I have also set some alerts on Stackdriver to check that the system is healthy. I monitor the number of messages going through the Pub / Sub, uptime and other metrics. I get the alerts both in Slack as well as mobile push notification and email, making sure I won’t miss it.
What’s your advice for others who are running similar stacks in production?
I keep repeating this message as I think developers underestimate it, start lean.
Especially if you are a small team, just tackle problems when they come. Don’t try to guess or predict future problems. You will probably lose precious time going down this path.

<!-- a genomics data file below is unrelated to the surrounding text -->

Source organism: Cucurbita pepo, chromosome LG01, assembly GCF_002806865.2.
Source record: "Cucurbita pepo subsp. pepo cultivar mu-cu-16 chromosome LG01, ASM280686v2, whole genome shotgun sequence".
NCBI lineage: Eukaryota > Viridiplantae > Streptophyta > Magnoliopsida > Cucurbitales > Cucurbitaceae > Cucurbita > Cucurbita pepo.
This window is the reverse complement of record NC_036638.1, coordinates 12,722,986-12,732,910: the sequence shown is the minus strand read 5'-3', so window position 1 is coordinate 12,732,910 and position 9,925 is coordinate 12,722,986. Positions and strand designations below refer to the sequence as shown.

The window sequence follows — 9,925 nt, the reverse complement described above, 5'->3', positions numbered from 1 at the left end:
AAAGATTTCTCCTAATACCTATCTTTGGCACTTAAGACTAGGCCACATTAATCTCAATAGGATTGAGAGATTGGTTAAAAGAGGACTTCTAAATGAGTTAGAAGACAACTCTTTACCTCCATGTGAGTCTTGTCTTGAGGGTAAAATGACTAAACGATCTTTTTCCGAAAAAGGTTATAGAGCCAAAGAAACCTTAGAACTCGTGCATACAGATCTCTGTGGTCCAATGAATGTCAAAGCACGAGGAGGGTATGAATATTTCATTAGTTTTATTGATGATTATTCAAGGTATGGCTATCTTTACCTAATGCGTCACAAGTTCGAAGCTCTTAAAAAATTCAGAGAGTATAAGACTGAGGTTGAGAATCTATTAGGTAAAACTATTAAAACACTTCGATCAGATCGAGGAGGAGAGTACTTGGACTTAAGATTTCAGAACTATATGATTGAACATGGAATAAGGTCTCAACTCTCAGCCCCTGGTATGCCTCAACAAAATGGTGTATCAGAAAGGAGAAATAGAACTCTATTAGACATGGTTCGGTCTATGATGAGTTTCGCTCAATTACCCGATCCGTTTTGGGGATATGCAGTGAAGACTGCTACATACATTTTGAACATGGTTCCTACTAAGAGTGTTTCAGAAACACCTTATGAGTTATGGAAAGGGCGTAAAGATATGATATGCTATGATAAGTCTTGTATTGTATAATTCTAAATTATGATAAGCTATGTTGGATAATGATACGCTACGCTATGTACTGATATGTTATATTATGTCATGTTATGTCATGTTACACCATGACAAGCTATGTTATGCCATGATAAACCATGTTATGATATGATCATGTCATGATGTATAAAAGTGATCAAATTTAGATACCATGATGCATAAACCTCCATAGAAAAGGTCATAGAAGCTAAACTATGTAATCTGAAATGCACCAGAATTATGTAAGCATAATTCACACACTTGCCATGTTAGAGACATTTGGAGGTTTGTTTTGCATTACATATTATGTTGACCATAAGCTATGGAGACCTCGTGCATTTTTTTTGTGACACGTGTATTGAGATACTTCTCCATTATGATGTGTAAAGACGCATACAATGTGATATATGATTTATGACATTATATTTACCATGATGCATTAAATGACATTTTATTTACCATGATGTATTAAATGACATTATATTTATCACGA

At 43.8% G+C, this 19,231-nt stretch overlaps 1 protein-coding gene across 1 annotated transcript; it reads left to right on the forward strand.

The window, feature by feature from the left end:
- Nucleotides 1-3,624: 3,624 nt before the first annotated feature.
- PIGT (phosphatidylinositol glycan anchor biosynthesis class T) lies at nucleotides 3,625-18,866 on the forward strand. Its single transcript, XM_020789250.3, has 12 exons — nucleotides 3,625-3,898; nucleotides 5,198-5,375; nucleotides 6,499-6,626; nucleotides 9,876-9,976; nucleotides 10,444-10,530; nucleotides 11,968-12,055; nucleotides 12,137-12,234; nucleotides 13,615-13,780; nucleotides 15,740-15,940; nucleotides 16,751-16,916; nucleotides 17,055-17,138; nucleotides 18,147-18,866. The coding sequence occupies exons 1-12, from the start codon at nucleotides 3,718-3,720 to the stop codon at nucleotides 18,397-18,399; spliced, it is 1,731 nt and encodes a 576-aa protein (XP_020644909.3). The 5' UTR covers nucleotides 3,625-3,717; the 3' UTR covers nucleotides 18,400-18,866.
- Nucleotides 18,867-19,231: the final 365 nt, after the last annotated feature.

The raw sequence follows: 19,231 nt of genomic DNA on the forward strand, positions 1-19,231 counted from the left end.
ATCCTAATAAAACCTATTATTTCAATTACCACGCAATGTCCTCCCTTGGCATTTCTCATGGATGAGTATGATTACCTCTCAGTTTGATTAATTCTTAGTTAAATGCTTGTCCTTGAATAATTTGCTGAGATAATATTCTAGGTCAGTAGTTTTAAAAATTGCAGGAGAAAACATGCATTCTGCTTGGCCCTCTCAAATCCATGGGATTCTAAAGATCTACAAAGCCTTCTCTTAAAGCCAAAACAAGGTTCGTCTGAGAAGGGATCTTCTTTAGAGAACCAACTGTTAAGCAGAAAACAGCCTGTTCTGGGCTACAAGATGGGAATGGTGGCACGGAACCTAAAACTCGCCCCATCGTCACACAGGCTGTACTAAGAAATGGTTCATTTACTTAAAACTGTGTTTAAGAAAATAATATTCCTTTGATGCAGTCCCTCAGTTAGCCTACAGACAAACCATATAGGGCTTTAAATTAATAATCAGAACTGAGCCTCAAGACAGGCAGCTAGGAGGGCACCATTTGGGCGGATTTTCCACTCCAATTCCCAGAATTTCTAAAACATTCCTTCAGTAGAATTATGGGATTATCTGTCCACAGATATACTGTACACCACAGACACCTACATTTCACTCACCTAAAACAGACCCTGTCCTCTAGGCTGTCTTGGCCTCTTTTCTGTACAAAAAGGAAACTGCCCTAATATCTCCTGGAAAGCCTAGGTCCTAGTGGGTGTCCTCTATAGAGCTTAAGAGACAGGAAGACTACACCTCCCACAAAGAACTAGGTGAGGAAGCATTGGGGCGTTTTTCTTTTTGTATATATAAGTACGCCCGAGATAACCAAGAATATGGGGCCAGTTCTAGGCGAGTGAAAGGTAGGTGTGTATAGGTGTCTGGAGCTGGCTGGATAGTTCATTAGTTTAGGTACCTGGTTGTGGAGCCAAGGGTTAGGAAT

As developers, we tend to over-engineer systems, we just have to let this instinct go and scale as we go. You don’t really need this full-blown NoSQL (Mongo, Elastic, whatever) cluster to handle 100 million records from day 1, so don’t just follow the hype.
Focus on your product, not on building cool technology. If there is an existing third-party service (for example Cloudinary and Algolia) that can reduce your development time and you can afford the cost, use it.
Sometimes your product can be as simple as patching together many different services and that’s totally ok as long as your users love it.
Where can we go to learn more?
If you have any questions, feel free to reach out on Twitter and I’ll do my best.
– Ido Shamun, maker of Daily and a full stack developer
Nov 22, 2019✏️ Edit on GitHub